Sloppy journalism isn’t a speciality of politics. It plagues every industry. How many times have chefs vented to me in private about some grievance they’ve suffered at the hands of food media: poor fact checking (or no fact checking); jumping the gun on embargoed, time-sensitive information; coercive threats; pay-for-play; biased coverage?

It happens all the time.  And we, collectively, let it happen.

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travel: woo pig sooie… (2017)

•March 4, 2017 • 2 Comments

Walton's 5-10


In the decades since I last visited my neighboring state to the south, I have heard increasing praise for Arkansas’s upper-left corner.  Home to three Fortune 500 companies – Tyson Foods, J.B. Hunt (a trucking company), and, most notably, the Wal-Mart empire – NWA (the local shorthand for Northwest Arkansas) is the fastest growing area of that state.  These companies have attracted workers from all over the quad-state region and beyond, doubling the NWA population between 1990 and 2010.

Due to a ban on the sale of alcohol, many who worked in Benton County (Wal-Mart is headquartered in Bentonville, which is located in Benton County) chose to live outside the county and commute from nearby towns like Springdale, or Fayetteville, which is about 30 minutes south.  Able to issue liquor licenses, these towns offered more “amenities.” But, in 2012, after significant lobbying, the alcohol ban was finally lifted.  And that changed everything. No longer in a dry county, Bentonville witnessed a boom in new businesses, especially in the hospitality industry. Restaurants, bars, cafés, hotels, and museums have sprung up within the last half decade, making the once-sleepy town not only the attractive and sensible place locals have always wanted to live, but a shiny new destination for long weekenders as well.       Continue reading ‘travel: woo pig sooie… (2017)’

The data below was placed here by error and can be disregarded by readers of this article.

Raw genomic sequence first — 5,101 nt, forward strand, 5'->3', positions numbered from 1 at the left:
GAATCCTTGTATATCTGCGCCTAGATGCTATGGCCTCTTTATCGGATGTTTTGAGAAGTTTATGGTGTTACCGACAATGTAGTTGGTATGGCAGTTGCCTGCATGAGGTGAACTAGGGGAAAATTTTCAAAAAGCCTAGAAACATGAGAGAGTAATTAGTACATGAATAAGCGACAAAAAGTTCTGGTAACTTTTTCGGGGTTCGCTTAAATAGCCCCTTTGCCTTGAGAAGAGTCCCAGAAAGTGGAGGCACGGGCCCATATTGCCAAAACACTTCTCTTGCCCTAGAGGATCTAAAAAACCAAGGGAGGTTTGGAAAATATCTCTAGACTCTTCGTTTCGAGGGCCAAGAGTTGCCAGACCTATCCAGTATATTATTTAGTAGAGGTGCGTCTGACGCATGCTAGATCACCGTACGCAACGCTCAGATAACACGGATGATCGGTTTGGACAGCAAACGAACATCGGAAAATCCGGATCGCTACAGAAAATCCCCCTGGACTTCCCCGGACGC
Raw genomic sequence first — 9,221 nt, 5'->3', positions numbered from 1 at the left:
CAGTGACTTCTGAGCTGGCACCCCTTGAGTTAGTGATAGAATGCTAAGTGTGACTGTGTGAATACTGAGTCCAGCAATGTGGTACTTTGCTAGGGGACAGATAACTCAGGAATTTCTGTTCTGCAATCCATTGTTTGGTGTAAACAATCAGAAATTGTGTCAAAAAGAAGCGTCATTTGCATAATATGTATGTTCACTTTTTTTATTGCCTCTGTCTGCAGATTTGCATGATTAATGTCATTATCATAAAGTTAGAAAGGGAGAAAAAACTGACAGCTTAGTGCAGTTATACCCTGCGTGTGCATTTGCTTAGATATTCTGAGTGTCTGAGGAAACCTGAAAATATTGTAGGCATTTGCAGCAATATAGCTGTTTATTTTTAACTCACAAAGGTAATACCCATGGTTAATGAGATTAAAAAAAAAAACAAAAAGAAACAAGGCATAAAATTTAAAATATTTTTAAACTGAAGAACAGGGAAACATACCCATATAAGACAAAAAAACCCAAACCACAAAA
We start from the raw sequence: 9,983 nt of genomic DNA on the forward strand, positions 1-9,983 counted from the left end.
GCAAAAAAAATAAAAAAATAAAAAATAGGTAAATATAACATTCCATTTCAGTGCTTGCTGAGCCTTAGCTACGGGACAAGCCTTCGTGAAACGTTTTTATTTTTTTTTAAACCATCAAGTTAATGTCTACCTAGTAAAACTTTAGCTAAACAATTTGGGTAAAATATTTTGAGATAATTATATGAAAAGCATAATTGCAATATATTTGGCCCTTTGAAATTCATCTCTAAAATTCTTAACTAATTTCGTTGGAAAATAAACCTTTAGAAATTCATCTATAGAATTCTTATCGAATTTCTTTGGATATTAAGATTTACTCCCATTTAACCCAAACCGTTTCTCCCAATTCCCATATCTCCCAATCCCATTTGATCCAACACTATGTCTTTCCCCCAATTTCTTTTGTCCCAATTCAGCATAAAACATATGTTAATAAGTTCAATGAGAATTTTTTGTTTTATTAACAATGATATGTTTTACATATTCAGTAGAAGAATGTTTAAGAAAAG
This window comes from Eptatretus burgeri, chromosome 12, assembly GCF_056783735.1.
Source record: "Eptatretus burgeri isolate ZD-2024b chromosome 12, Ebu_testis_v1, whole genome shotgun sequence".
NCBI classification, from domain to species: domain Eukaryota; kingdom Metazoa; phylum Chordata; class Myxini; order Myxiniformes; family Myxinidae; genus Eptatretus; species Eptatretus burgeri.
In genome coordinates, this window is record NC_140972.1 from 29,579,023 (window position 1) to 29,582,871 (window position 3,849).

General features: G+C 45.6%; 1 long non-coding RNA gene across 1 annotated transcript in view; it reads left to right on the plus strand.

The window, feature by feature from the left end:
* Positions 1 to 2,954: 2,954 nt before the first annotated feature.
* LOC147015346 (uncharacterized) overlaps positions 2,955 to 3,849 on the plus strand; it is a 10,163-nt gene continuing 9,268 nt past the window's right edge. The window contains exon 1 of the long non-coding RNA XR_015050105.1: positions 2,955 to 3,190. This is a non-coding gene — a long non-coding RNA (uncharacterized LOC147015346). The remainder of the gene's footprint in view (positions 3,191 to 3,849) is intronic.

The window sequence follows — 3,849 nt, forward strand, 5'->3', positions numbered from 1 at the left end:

favorites of 2016: the restaurant edition…

•January 22, 2017 • Leave a Comment

3rd Course: Spanish Mackerel


In the past, I’ve used this final, year-end blog post to marvel at just how well I’ve eaten in the preceding 12 months. Over the years, that emphasis has grown dull and unnecessary.  By now, those who read this blog know that, when it comes to eating, I’m getting along all right.

Explaining my process for evaluating meals and dissecting my food preferences, too, have wearied from repetition. If you’re interested, all of that is well-documented here, here, and here.

And my annual observations about the restaurant industry are increasingly misplaced in this post. My growing cricitism of food media, thoughts on various genres and trends in cooking, and other commentary at large have been appearing, with more frequency, as “ruminations.” Moving forward, I refer you to them.

This year, I’m slimming down and returning to the reason I launched this laudatory exercise: to memorialize the best meals I have had.

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favorite desserts of 2016…

•January 17, 2017 • 1 Comment



What is happening in pastryland?

In 2015, I described a slow-down and a top-off, as the energy and excitement that I first noticed propelling dessert-making into a new era half a decade ago began to level.  And as that unbridled sprint into the unknown, which had charted new and exciting territory, suddenly slowed, the language and form of pastry in this new era seemed to start codifying.  In 2016, pastryland reevaluated and realigned itself, and for the first time, started dividing into a new set of tracks, packs, and camps.

At least, that is my observation.

Let me explain.